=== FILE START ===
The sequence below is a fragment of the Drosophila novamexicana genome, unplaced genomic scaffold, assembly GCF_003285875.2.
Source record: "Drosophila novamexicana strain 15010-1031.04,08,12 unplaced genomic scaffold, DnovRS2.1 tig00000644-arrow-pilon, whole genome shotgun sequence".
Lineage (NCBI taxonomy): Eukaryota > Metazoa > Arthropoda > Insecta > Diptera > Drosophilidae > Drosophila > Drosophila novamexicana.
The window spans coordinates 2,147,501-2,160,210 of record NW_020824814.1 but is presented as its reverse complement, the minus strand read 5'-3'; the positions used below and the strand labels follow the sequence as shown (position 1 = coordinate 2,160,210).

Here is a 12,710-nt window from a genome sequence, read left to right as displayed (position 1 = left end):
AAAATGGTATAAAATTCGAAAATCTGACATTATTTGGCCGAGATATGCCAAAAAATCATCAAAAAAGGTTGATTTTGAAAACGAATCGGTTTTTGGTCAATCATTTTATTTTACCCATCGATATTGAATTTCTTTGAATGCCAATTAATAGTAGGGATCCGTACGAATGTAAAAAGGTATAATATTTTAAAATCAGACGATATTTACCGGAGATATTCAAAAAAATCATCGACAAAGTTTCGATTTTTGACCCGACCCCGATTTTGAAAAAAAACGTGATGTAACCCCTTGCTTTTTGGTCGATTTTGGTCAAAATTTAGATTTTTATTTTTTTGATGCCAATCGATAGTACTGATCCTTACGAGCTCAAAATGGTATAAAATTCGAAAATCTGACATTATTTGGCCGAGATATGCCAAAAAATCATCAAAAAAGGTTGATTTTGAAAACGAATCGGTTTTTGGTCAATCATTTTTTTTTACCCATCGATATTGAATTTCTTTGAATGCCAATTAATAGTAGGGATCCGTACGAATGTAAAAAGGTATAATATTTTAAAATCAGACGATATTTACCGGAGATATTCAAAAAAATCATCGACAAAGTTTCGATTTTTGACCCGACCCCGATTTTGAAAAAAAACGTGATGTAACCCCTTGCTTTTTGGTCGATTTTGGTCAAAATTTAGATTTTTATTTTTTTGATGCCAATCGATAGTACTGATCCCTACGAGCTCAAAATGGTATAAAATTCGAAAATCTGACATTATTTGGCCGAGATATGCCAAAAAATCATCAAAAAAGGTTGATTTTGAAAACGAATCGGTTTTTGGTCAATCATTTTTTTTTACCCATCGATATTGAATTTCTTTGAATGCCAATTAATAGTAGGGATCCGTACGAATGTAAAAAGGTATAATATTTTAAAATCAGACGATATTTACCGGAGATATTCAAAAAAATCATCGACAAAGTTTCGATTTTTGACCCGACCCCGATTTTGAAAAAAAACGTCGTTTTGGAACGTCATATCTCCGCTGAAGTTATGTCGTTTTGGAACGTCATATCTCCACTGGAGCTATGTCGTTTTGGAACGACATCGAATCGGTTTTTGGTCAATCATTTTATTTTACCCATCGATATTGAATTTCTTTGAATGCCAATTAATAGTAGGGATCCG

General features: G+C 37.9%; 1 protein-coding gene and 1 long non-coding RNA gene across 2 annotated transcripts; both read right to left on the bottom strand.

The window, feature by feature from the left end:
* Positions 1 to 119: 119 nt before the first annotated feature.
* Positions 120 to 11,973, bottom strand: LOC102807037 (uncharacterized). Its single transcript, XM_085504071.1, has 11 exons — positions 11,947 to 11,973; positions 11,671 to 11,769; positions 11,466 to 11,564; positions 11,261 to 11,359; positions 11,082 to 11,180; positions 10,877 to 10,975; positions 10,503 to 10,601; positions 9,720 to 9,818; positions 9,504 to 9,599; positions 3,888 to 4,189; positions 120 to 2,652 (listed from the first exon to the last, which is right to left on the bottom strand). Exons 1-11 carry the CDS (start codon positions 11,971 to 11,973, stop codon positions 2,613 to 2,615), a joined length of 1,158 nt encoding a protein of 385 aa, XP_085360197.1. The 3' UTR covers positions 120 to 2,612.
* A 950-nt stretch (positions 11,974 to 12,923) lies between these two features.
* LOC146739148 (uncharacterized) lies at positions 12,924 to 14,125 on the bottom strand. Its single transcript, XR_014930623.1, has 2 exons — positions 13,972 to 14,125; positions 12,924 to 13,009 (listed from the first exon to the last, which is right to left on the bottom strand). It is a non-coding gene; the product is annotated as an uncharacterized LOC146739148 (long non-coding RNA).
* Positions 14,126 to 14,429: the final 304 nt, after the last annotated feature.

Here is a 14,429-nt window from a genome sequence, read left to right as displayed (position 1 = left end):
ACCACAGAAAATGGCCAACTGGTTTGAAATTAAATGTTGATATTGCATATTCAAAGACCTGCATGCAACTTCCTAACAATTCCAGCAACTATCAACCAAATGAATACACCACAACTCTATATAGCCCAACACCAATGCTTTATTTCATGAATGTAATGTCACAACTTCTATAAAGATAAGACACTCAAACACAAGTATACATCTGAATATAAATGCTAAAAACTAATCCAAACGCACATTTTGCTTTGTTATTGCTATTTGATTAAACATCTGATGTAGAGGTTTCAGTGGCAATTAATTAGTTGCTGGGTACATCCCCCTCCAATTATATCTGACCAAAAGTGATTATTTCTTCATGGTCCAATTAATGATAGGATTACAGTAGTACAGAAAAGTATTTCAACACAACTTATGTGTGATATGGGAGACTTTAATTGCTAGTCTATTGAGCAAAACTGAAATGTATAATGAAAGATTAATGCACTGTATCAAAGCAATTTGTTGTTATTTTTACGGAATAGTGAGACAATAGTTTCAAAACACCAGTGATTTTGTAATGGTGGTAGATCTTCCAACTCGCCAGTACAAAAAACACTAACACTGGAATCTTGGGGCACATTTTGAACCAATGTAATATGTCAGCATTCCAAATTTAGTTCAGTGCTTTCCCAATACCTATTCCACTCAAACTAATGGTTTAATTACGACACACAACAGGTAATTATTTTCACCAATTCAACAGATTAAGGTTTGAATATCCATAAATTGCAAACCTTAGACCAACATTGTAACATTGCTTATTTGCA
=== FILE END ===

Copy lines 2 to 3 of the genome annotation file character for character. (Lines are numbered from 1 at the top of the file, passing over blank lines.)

Source record: "Drosophila novamexicana strain 15010-1031.04,08,12 unplaced genomic scaffold, DnovRS2.1 tig00000644-arrow-pilon, whole genome shotgun sequence".
Lineage (NCBI taxonomy): Eukaryota > Metazoa > Arthropoda > Insecta > Diptera > Drosophilidae > Drosophila > Drosophila novamexicana.